After Russia invaded Ukraine in 2022, Al Nahyan refused to take phone calls with U.S. President Joe Biden when Biden was trying to build international support for Ukraine and encourage greater oil production to contain a surge in oil prices.[45]


In August 2021, Mohammed Al Nahyan held talks with Turkish President Recep Tayyip Erdogan to discuss reinforcing relations between their two countries.[46] This came after years of each state supporting opposing sides in regional conflicts, such as that in Libya.[47] Relations started to improve between the two regional rivals – the UAE and Turkey – following the fall of Afghanistan to the Taliban and the withdrawal of the US troops.[48]

Nuclear energy

Under the leadership of Al Nahyan, the UAE built the first peaceful nuclear power reactor, the Barakah nuclear power plant, in the region.[49] The UAE and US signed a bilateral agreement for peaceful nuclear cooperation that enhances international standards of nuclear non-proliferation.[50] Al-Nahyan was at the Nuclear Security Summit of 2012[51] and 2014, which were hosted by South Korea and the Netherlands respectively.[52]

Religion in the UAE

Mohamed bin Zayed being presented with Hindu Temple literature among the presence of Indian Prime Minister Narendra Modi in Abu Dhabi.

Islam is the official religion of the UAE and there are laws against blasphemy, proselytizing by non-Muslims, and conversions away from Islam. The constitution of the UAE guarantees freedom of worship, unless it contradict public policy or morals.[53] The UAE government tightly controls and monitors Muslim practices.[54] A government permit is required to hold a Quran lecture or distribute content related to Islam. All imams must receive their salaries from the UAE government.[54]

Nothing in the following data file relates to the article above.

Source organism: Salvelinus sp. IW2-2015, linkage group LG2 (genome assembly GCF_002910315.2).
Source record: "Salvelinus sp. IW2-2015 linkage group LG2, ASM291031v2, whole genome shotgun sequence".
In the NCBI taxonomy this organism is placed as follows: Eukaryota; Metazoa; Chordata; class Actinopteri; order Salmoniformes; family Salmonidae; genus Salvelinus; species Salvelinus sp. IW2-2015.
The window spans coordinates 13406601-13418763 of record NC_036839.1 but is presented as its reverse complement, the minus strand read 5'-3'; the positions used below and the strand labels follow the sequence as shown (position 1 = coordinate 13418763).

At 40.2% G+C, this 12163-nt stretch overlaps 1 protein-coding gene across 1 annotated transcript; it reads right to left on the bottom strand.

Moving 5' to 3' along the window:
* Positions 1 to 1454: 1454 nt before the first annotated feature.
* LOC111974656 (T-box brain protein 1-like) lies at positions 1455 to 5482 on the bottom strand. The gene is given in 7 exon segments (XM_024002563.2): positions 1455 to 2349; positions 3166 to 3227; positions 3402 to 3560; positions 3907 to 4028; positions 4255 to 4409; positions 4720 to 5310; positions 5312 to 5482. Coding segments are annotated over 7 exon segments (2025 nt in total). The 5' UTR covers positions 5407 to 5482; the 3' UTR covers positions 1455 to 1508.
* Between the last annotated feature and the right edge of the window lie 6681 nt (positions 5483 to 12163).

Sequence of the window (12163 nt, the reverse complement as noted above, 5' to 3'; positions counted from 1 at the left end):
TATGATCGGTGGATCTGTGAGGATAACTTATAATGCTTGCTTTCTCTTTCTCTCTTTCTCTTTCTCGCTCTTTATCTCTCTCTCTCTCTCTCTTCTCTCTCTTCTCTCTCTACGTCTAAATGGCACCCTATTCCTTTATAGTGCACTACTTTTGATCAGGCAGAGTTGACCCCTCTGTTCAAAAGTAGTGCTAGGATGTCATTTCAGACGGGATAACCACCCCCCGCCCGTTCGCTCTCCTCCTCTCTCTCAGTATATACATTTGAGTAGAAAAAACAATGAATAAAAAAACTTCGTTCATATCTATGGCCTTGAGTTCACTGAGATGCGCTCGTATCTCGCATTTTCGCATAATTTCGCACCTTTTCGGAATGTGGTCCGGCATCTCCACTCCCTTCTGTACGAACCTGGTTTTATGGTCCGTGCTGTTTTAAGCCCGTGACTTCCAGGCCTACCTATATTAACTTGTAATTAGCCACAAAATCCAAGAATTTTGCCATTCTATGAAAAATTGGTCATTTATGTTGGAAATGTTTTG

Al Nahyan visited Pope Francis in 2016, and in February 2019, he welcomed Pope Francis to the UAE, marking the first papal visit to the Arabian Peninsula. Pope Francis's arrival coincided with a conference entitled “Global Conference of Human Fraternity”. The conference featured talks and workshops about how fostering religious tolerance. As part of this visit, Pope Francis held the first Papal Mass to be celebrated in the Arabian Peninsula at Zayed Sports City in which 180,000 worshippers from 100 countries, including 4,000 Muslims, were present.[55][56][57][58][59][60][61]

He has travelled around the world promoting the UAE's theme for 2019: Year of Tolerance. He has also been involved in regional and global efforts to counter violent extremism by speaking with officials in India, Egyptian President Abdel Fattah el-Sisi, and other leaders about partnering in such efforts.[62][63]